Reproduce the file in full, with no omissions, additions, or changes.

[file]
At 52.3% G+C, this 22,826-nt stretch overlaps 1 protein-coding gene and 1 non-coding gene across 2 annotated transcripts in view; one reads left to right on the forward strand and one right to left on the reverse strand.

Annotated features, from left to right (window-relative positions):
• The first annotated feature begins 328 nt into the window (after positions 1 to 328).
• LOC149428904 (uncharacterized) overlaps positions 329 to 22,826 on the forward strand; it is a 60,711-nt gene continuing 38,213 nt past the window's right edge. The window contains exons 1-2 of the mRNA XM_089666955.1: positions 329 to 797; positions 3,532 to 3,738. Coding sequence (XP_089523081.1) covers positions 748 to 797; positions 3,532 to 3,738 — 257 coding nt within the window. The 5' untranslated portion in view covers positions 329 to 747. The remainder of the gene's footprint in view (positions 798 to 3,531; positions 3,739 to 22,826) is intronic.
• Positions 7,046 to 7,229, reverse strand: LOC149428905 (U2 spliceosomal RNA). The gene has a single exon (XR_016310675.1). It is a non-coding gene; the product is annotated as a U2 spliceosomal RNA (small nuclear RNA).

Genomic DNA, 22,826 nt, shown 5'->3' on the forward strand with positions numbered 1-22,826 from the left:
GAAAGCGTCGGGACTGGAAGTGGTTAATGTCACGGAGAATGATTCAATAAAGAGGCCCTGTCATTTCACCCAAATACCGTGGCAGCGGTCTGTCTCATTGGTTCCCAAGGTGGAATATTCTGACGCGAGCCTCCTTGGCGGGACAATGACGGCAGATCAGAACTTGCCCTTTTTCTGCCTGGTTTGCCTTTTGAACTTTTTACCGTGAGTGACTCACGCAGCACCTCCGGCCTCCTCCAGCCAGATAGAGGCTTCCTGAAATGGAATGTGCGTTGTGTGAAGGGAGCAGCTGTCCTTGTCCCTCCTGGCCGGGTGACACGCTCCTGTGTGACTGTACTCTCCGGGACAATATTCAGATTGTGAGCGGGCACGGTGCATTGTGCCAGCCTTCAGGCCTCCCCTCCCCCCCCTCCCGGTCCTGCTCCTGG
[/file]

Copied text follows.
At 52.3% G+C, this 22,826-nt stretch overlaps 1 protein-coding gene and 1 non-coding gene across 2 annotated transcripts in view; one reads left to right on the forward strand and one right to left on the reverse strand.

Annotated features, from left to right (window-relative positions):
• The first annotated feature begins 328 nt into the window (after positions 1 to 328).
• LOC149428904 (uncharacterized) overlaps positions 329 to 22,826 on the forward strand; it is a 60,711-nt gene continuing 38,213 nt past the window's right edge. The window contains exons 1-2 of the mRNA XM_089666955.1: positions 329 to 797; positions 3,532 to 3,738. Coding sequence (XP_089523081.1) covers positions 748 to 797; positions 3,532 to 3,738 — 257 coding nt within the window. The 5' untranslated portion in view covers positions 329 to 747. The remainder of the gene's footprint in view (positions 798 to 3,531; positions 3,739 to 22,826) is intronic.
• Positions 7,046 to 7,229, reverse strand: LOC149428905 (U2 spliceosomal RNA). The gene has a single exon (XR_016310675.1). It is a non-coding gene; the product is annotated as a U2 spliceosomal RNA (small nuclear RNA).

Genomic DNA, 22,826 nt, shown 5'->3' on the forward strand with positions numbered 1-22,826 from the left:
GAAAGCGTCGGGACTGGAAGTGGTTAATGTCACGGAGAATGATTCAATAAAGAGGCCCTGTCATTTCACCCAAATACCGTGGCAGCGGTCTGTCTCATTGGTTCCCAAGGTGGAATATTCTGACGCGAGCCTCCTTGGCGGGACAATGACGGCAGATCAGAACTTGCCCTTTTTCTGCCTGGTTTGCCTTTTGAACTTTTTACCGTGAGTGACTCACGCAGCACCTCCGGCCTCCTCCAGCCAGATAGAGGCTTCCTGAAATGGAATGTGCGTTGTGTGAAGGGAGCAGCTGTCCTTGTCCCTCCTGGCCGGGTGACACGCTCCTGTGTGACTGTACTCTCCGGGACAATATTCAGATTGTGAGCGGGCACGGTGCATTGTGCCAGCCTTCAGGCCTCCCCTCCCCCCCCTCCCGGTCCTGCTCCTGG